– The Taj Mahal,
monument to love? A surviving gem of Mughal
architecture, the Taj Mahal
was built by Shah Jahan in the mid seventeenth
century as a mausoleum for his wife Mumtaz. Later,
his wicked son, Aurangzeb, imprisoned him in a fort
where he was to spend his remaining years gazing wistfully out of the window at
the Taj. Interestingly, he allegedly developed an
incestuous relationship with his eldest daughter, Jahanara
Begum, who helped him through those times.
The Taj is not as big as you might expect from
the pictures and the air pollution has actually turned the marble grey.
Alongside the Taj is the Yamuna
river which, when I was there, was a slowly slithering
gel of bin bags, industrial chemicals and dog corpses. Enchanting
figure out how the giant stones were transported there without the aid of heavy
machinery, most scholars agree that the site is some kind of ancient pagan temple.
One theory goes that Merlin the wizard had it magically transported from
five thousand years ago and their positioning seems to correlate exactly with
the sun and moon at the time of the solstices.
In 2001 an attempt was made to pull a similarly sized stone from
Wiltshire using timber rollers and ropes. Volunteers heaved the rock with some
success across the landscape and managed to load it onto a replica prehistoric
boat specially built for the purpose of transporting it across the
Milford Haven that both boat and rock sunk without trace.
took the train, which goes all the way along a rickety track and takes only a
couple of hours from
‘discovered’ the site in 1911 whilst looking for a fabled lost Inca city. The
spectacularly sited complex rests on a deep set ridge in the
to allow the growth of tropical foliage (it is, after all, not far from the
outskirts of the Amazon). The buildings
– all constructed from large blocks of inter-connecting stone with not a drop
of cement in sight – are a mixture of temples and housing. One theory goes that
this was a city of women, leading to excited speculation that this could have been
home to the ferocious tribe of warrior women known as the Amazons. The only
occupants these days are a few peaceful llamas who munch grass and pose for
– Chichén Itzá, Yucatan peninsula,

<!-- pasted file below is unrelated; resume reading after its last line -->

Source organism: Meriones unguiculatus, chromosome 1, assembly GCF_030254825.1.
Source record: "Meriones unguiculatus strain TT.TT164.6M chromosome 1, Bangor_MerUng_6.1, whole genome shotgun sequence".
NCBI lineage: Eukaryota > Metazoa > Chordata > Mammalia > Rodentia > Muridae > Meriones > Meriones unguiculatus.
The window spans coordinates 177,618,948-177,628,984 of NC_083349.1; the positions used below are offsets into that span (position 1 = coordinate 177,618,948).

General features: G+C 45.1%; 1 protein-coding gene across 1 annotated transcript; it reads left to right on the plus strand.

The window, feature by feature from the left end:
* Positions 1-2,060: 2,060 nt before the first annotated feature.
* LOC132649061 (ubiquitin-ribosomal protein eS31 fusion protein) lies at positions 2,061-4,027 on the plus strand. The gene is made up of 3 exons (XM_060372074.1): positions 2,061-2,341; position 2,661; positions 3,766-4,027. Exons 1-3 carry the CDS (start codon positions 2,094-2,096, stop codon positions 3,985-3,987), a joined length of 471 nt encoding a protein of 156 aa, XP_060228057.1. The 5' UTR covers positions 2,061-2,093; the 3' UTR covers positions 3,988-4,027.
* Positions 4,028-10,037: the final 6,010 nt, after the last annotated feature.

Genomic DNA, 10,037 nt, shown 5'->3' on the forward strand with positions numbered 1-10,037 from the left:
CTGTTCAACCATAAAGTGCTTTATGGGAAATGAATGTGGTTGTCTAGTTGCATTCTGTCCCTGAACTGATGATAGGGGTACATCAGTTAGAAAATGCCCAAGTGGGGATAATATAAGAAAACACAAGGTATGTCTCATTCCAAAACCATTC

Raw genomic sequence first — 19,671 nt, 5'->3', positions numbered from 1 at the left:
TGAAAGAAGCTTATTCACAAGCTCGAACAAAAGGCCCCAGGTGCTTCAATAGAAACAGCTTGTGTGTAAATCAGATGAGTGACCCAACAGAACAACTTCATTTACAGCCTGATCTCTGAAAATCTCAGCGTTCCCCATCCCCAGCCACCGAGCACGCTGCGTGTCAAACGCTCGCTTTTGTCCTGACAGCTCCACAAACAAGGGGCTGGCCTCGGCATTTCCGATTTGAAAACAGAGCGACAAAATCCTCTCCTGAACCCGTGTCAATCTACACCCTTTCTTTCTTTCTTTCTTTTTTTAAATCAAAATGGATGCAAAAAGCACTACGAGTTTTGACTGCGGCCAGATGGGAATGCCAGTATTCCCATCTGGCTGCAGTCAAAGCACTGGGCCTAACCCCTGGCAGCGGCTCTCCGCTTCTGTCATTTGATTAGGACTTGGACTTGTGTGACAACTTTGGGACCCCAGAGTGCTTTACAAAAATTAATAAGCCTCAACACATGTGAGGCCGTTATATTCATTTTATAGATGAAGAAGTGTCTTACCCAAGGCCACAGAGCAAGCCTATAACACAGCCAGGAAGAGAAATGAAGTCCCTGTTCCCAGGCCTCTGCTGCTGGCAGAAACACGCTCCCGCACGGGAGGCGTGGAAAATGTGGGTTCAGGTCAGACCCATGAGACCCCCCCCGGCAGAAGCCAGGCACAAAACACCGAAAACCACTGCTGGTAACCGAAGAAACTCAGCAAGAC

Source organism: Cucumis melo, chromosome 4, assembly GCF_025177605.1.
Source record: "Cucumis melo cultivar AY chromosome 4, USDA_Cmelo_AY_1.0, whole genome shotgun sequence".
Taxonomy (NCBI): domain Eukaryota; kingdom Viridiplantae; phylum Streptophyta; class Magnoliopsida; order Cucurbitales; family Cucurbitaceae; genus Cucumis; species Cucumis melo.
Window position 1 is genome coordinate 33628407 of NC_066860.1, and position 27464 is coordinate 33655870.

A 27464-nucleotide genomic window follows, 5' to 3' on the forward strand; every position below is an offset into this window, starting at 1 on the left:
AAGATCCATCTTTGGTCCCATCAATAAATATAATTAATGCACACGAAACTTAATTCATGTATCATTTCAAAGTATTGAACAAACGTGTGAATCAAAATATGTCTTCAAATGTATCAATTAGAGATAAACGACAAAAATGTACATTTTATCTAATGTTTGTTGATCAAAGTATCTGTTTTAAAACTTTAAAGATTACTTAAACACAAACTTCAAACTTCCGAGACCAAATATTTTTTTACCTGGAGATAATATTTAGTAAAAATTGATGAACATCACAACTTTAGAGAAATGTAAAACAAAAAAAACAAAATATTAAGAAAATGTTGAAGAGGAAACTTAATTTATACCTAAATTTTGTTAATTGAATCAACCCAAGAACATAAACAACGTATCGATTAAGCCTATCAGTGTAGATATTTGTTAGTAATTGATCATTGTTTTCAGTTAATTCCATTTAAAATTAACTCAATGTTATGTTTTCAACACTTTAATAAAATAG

Mexico. I was so enchanted by
the ruined Mayan cities of
month in the vicinity of
arguably the greatest Mayan city – stumbling up and down pyramids and listening
to troupes of howler monkeys in the tree tops. Some people believe the Mayans,
who popular belief says disappeared without trace, blasted off into space using
their pyramids as transporters. The more down to earth truth is that their
civilisation collapsed following the deforestation of the region which led to
starvation and depopulation. But the Mayans never really went anywhere, you can
still see them there today cleaning offices and serving burgers in McDonald’s.
One day I crawled down a narrow passageway into the centre of one of
the great pyramids and the silence was so complete that I could hear the blood
pumping around my body. The bodies of kings were buried in these vast tombs which,
like my book, never saw the light of day.
city in the jungle than a single temple (wat =
temple). The city of
century AD. Here can be found some of the world’s most incredible and ancient
architecture – all in a mostly ruinous state and slowly being eaten by the
jungle. Most of the temples are devoted to Hindu deities and the Buddha with
the Bayon temple being the most well known for its
depiction of giant stone faces facing in each of the cardinal directions. The
face is thought to be that of King Jayavarman VII, who commissioned the temple, in a state of blissful
nirvana. Some commentators have seen a sinister aspect to the carvings,
suggesting that the faces were an early version of Big Brother – implying that
the king, who also claimed (modestly) to be the divine ruler of the entire
universe, knew what everyone was doing at any one time. The site was cloaked in forest until the 19th century
when French archaeologists began large scale reconstruction work, which
continues to this day. To explore it you need at least three days to wander
around – preferably by hired motorbike – and the alleged presence of bandits
lurking amongst the stones adds a frisson of excitement. Wear sturdy shoes.
Voting is open for the New
of all the proceeds raised go towards UNESCO restoration projects.